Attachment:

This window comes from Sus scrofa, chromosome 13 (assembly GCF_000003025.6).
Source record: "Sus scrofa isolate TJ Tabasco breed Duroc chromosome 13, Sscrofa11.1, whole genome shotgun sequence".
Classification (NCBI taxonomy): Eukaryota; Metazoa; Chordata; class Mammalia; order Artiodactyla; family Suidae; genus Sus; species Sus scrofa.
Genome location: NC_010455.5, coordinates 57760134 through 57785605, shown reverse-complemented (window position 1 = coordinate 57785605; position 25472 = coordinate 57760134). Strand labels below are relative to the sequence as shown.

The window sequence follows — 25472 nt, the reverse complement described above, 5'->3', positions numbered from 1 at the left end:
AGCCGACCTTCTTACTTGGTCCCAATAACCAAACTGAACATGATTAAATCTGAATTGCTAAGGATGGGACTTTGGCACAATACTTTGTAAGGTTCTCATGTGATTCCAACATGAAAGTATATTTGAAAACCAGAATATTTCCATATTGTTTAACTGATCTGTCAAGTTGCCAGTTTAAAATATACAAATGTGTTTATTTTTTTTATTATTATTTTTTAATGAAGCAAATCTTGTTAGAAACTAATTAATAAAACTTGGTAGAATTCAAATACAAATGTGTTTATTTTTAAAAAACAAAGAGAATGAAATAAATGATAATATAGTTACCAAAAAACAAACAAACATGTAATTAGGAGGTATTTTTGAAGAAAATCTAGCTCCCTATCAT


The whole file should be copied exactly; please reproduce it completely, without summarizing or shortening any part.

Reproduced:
This window comes from Sus scrofa, chromosome 13 (assembly GCF_000003025.6).
Source record: "Sus scrofa isolate TJ Tabasco breed Duroc chromosome 13, Sscrofa11.1, whole genome shotgun sequence".
Classification (NCBI taxonomy): Eukaryota; Metazoa; Chordata; class Mammalia; order Artiodactyla; family Suidae; genus Sus; species Sus scrofa.
Genome location: NC_010455.5, coordinates 57760134 through 57785605, shown reverse-complemented (window position 1 = coordinate 57785605; position 25472 = coordinate 57760134). Strand labels below are relative to the sequence as shown.

The window sequence follows — 25472 nt, the reverse complement described above, 5'->3', positions numbered from 1 at the left end:
AGCCGACCTTCTTACTTGGTCCCAATAACCAAACTGAACATGATTAAATCTGAATTGCTAAGGATGGGACTTTGGCACAATACTTTGTAAGGTTCTCATGTGATTCCAACATGAAAGTATATTTGAAAACCAGAATATTTCCATATTGTTTAACTGATCTGTCAAGTTGCCAGTTTAAAATATACAAATGTGTTTATTTTTTTTATTATTATTTTTTAATGAAGCAAATCTTGTTAGAAACTAATTAATAAAACTTGGTAGAATTCAAATACAAATGTGTTTATTTTTAAAAAACAAAGAGAATGAAATAAATGATAATATAGTTACCAAAAAACAAACAAACATGTAATTAGGAGGTATTTTTGAAGAAAATCTAGCTCCCTATCAT